I know what you mean about the heavy emphasis on the grim and the required attendance at services. I'm a PK too! The Presbyterians are good at repentance but sometimes forget how to really rejoice in new life.

It wasn't until I was an adult and went to an Episcopal church at Easter that I really saw the celebration as truly joyful. Do you like that part of Easter?

That Easter Vigil service (often done Saturday night) when the church starts out dark and a new fire is lit in the back of the church while one voice sings brings me to tears. Everyone hold little candles and there is one huge new pascal candle in the rear of the church. The new candle is lit and the flame passed through the church, one person lighting the candle of the next all through the crowd. By the time the whole room is lit the song soars with joy and everyone's heart is renewed with wonder. Then the lights come up and music rings out for the rest of the service. We shout alleluia!! Easter is my favorite holiday now that I have this ritual of celebrating new life so dramatically.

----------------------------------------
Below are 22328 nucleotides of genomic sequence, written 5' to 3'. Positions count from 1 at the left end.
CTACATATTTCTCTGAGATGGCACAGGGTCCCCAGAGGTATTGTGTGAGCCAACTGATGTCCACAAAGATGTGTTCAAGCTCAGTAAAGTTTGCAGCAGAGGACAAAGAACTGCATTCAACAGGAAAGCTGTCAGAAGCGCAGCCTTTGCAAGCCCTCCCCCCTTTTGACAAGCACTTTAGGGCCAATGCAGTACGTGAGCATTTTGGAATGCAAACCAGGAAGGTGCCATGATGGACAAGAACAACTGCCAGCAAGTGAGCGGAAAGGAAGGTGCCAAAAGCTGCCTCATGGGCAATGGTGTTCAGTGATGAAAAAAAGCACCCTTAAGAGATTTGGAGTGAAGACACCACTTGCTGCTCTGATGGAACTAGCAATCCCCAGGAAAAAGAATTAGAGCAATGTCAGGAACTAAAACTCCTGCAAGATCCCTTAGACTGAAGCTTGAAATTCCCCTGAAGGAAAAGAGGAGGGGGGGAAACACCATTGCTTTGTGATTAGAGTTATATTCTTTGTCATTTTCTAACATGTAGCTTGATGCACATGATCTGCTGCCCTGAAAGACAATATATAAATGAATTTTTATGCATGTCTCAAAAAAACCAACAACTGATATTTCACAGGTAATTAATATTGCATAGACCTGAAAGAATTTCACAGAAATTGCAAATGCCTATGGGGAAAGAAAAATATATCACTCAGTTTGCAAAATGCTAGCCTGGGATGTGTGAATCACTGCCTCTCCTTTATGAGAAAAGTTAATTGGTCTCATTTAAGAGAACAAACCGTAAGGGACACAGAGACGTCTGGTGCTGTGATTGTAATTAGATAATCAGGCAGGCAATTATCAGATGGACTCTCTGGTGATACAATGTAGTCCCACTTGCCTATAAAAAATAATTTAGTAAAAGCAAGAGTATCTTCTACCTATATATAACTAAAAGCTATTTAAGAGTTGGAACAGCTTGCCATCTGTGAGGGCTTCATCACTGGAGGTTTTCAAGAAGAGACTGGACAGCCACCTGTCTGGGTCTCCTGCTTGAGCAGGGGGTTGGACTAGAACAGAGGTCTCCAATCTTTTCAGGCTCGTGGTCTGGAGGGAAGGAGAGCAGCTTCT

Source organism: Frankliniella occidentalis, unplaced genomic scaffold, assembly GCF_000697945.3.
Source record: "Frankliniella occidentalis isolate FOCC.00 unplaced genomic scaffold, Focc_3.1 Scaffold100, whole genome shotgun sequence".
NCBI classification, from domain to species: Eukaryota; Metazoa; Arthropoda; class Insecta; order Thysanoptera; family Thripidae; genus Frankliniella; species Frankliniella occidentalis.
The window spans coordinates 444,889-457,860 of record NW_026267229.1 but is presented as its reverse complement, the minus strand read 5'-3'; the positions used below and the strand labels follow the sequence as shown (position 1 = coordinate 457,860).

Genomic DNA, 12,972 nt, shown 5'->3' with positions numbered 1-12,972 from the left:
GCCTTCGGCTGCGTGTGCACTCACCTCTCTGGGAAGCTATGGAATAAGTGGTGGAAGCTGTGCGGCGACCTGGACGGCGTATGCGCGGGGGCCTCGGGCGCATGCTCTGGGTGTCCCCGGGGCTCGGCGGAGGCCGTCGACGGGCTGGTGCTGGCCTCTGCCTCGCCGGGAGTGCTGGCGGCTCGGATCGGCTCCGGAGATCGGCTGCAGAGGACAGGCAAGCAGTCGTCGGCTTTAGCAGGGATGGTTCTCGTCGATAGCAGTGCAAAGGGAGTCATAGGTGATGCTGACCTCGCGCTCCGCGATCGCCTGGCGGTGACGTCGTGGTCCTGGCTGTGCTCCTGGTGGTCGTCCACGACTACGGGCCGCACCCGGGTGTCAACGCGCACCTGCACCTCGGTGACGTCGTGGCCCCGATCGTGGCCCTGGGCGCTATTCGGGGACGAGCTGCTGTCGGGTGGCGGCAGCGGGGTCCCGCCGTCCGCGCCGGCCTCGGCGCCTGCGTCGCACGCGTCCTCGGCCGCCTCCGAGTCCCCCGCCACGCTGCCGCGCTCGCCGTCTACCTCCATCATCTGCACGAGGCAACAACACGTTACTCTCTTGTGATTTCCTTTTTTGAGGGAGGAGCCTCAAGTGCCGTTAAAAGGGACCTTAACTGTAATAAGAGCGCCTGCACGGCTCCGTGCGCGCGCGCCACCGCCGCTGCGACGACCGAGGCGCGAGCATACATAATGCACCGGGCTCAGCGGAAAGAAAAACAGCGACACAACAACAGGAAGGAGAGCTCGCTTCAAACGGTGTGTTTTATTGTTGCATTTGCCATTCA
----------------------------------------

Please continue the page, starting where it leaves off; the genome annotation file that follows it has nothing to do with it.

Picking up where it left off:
Ruth said...

Nautankey, our Christmas and Easter pale next to Indian holidays and festivals - so much color, fireworks, festivities. You all really know how to party! I can't keep up with all of the festivals, I tried to remember, and rauf tells me about them, like Holi, right? The color one? But the layers and complexities of Indian culture/s boggle my mind so that I can't quite grasp it all. So I sit and watch and admire quietly.

Peter said...

I didn’t do the test (it was paying and better not know, perhaps?) :-)